Recently, the news organization, Upworthy, found out about my new vision. They filmed a conversation between me and a friend, and featured it on their popular website and Facebook page.

 

Because of that video, I continually get interest in what was, just a few months ago, an idea.

How did it happen? How did a big organization like Upworthy learn about my new idea? More generally, when you have an idea you want to turn into reality, how do you make that happen?

I’ve been fortunate to launch a few organizations in my lifetime. And what to share what I’ve learned. But, first, quickly let me tell you about my new venture.

It’s called The Christian Muslim Alliance. Our mission reads “To end division between the world’s two largest religions.”

I think our country needs this organization — because there’s so much paranoia. Hate crimes. Suspicion. There will be more terroirst attacks. And I think banning an entire religion, or registering people in a big government database, will only create more division.

And I’m a Christian. And over 70% of Americans also identify as Christians. That means there are tens of millions of us Christians that can help end the division. And for those who truly follow in the teachings of Jesus, he was all about welcoming outsiders. And lets face it, Muslims, to many people, are outsiders.

Many Christians even think Muslims are the enemy. But even if they are the enemy — and they most certainly are not, though some claiming to be Muslims are — Jesus has very specific words about how Christians should treat their enemies.

Love.

So The Alliance has a vision to bring an end to the paranoia. Stop the xenophobia, which is a big word, but simply means suspicion of a people group based on how they look, where they are from, or because you don’t understand their beliefs.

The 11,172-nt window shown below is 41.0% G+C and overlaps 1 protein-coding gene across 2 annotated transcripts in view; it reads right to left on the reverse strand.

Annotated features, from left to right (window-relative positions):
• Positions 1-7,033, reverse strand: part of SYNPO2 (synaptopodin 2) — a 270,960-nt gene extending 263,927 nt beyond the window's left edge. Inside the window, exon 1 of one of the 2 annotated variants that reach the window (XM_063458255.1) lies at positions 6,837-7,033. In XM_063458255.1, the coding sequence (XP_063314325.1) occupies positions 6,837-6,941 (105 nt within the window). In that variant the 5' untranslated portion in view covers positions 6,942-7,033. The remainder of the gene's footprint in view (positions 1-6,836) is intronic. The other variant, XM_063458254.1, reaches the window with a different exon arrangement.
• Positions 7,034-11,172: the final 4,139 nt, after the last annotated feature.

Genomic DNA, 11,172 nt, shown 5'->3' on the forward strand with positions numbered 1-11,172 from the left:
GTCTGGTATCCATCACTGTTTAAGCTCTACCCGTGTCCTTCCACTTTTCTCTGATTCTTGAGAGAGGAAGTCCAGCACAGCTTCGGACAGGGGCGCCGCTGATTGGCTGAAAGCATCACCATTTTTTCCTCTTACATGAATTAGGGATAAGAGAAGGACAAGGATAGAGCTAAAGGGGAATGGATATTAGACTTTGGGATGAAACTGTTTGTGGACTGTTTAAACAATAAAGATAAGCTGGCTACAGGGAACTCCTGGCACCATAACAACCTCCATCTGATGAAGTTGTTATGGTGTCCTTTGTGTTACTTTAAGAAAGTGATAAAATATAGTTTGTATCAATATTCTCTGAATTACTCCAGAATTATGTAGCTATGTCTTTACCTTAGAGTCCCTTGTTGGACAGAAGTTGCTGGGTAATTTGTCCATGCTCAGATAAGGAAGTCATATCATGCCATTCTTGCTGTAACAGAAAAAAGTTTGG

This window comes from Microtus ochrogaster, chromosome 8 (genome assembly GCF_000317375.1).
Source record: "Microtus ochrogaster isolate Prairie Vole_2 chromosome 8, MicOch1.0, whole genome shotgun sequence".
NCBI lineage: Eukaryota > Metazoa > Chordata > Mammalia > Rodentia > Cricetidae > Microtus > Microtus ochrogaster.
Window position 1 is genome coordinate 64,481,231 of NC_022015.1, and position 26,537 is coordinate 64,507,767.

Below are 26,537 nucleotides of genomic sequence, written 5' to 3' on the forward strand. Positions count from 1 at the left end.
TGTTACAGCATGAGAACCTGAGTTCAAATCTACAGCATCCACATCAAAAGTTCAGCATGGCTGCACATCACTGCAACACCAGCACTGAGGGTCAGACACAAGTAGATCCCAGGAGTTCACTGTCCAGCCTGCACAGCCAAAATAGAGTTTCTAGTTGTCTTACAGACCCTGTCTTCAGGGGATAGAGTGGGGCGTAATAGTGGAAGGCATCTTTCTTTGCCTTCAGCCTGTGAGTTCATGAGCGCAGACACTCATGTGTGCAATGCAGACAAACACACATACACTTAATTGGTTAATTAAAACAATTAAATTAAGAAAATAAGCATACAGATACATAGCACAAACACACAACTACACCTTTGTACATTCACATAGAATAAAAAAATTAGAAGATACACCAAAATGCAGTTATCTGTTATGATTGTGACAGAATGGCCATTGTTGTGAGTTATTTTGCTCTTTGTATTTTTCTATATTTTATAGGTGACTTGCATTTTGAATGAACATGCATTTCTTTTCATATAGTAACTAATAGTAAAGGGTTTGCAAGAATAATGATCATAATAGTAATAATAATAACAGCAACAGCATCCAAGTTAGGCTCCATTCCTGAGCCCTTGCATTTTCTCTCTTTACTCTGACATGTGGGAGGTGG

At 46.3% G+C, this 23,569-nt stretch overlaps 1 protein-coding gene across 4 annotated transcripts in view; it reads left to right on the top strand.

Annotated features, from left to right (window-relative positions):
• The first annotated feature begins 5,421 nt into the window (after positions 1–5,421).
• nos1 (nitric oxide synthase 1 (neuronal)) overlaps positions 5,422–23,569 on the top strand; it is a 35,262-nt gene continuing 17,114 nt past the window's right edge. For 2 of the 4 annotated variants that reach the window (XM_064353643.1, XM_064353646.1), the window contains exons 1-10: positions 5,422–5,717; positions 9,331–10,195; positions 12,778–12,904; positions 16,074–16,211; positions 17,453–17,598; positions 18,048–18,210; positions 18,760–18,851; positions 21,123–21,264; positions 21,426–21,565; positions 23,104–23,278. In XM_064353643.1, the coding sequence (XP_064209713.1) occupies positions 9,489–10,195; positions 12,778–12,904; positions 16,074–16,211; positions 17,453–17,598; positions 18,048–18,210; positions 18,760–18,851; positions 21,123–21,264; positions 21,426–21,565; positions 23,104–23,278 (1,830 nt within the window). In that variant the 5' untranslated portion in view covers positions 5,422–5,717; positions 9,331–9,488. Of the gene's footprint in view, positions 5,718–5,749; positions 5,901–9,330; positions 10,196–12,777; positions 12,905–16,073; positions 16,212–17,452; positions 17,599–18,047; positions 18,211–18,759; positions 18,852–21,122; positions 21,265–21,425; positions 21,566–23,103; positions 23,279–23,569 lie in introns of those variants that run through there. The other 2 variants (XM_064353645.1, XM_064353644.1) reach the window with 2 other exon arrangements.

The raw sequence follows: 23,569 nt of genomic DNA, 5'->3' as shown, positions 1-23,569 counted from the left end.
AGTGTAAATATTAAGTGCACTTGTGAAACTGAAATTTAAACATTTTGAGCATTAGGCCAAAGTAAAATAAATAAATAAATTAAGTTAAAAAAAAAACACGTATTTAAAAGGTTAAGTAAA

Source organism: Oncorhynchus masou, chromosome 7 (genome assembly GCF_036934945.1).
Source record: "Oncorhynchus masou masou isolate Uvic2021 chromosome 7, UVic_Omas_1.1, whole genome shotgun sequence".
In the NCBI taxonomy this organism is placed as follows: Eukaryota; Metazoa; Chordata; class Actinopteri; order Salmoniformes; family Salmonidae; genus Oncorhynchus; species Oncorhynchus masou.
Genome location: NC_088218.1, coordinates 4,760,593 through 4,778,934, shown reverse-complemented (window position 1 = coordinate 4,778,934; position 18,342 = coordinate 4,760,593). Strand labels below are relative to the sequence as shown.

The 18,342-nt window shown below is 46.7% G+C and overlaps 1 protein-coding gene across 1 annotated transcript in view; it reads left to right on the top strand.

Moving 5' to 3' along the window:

How are we going to do it?

So far, I’m spending a lot of time immersing myself in the very large and influential Muslim culture. It’s a world I’ve never known because I’ve spent most of my life with non-Muslims (and mostly Christians).

I’m kind of on a “listening tour,” going to Mosques. Meeting leaders. Learning from them.

And we are steadily building our social media and website, too.  Oh, and week I was asked to launch a podcast with an influential Muslim leader.

So, I’m thrilled to see great things already starting to happen! But we also have a very long way to go — there are millions of minds to change.

Okay, so what should you expect when you’re launching your vision? Here are just a few quick things I’ve learned throughout my career.

First, expect to feel unqualified. Expect it. That you don’t know enough. You don’t know all the right people. Even that you’re a fake. And because of these feelings, expect to have thoughts along the lines of Who am I to think I can do this?

My advice: You just need to get used to feelings of inadequacy. If not, you end up quitting. Or, worse, you just keep talking about your amazing vision, month after month. Or, you just daydream on your computer looking at all the successful organizations you want to become like.